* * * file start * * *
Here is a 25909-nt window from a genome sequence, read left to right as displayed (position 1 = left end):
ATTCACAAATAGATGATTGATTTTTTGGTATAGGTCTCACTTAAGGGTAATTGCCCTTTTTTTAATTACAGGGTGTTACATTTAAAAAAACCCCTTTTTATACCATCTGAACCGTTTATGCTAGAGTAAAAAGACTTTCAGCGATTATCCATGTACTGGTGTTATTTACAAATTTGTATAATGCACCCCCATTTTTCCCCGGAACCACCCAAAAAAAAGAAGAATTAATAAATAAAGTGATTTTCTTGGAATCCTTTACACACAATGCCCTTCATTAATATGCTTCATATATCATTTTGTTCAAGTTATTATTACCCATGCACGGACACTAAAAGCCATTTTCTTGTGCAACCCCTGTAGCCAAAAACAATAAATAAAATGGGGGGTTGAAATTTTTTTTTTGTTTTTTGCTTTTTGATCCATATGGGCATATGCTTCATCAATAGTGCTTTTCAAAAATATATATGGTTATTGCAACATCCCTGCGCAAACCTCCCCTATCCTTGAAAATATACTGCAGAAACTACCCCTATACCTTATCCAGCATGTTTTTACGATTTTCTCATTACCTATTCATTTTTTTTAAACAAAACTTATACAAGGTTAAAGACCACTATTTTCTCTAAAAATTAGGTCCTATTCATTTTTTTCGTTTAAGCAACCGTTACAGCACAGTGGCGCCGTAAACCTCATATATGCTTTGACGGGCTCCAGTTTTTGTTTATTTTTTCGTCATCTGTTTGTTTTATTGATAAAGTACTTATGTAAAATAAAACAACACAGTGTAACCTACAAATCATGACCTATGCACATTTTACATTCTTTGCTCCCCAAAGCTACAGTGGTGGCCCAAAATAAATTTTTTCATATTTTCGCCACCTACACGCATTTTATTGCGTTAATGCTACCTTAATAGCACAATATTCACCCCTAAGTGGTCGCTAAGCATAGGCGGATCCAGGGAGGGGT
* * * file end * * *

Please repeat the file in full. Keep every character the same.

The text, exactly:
Here is a 25909-nt window from a genome sequence, read left to right as displayed (position 1 = left end):
ATTCACAAATAGATGATTGATTTTTTGGTATAGGTCTCACTTAAGGGTAATTGCCCTTTTTTTAATTACAGGGTGTTACATTTAAAAAAACCCCTTTTTATACCATCTGAACCGTTTATGCTAGAGTAAAAAGACTTTCAGCGATTATCCATGTACTGGTGTTATTTACAAATTTGTATAATGCACCCCCATTTTTCCCCGGAACCACCCAAAAAAAAGAAGAATTAATAAATAAAGTGATTTTCTTGGAATCCTTTACACACAATGCCCTTCATTAATATGCTTCATATATCATTTTGTTCAAGTTATTATTACCCATGCACGGACACTAAAAGCCATTTTCTTGTGCAACCCCTGTAGCCAAAAACAATAAATAAAATGGGGGGTTGAAATTTTTTTTTTGTTTTTTGCTTTTTGATCCATATGGGCATATGCTTCATCAATAGTGCTTTTCAAAAATATATATGGTTATTGCAACATCCCTGCGCAAACCTCCCCTATCCTTGAAAATATACTGCAGAAACTACCCCTATACCTTATCCAGCATGTTTTTACGATTTTCTCATTACCTATTCATTTTTTTTAAACAAAACTTATACAAGGTTAAAGACCACTATTTTCTCTAAAAATTAGGTCCTATTCATTTTTTTCGTTTAAGCAACCGTTACAGCACAGTGGCGCCGTAAACCTCATATATGCTTTGACGGGCTCCAGTTTTTGTTTATTTTTTCGTCATCTGTTTGTTTTATTGATAAAGTACTTATGTAAAATAAAACAACACAGTGTAACCTACAAATCATGACCTATGCACATTTTACATTCTTTGCTCCCCAAAGCTACAGTGGTGGCCCAAAATAAATTTTTTCATATTTTCGCCACCTACACGCATTTTATTGCGTTAATGCTACCTTAATAGCACAATATTCACCCCTAAGTGGTCGCTAAGCATAGGCGGATCCAGGGAGGGGT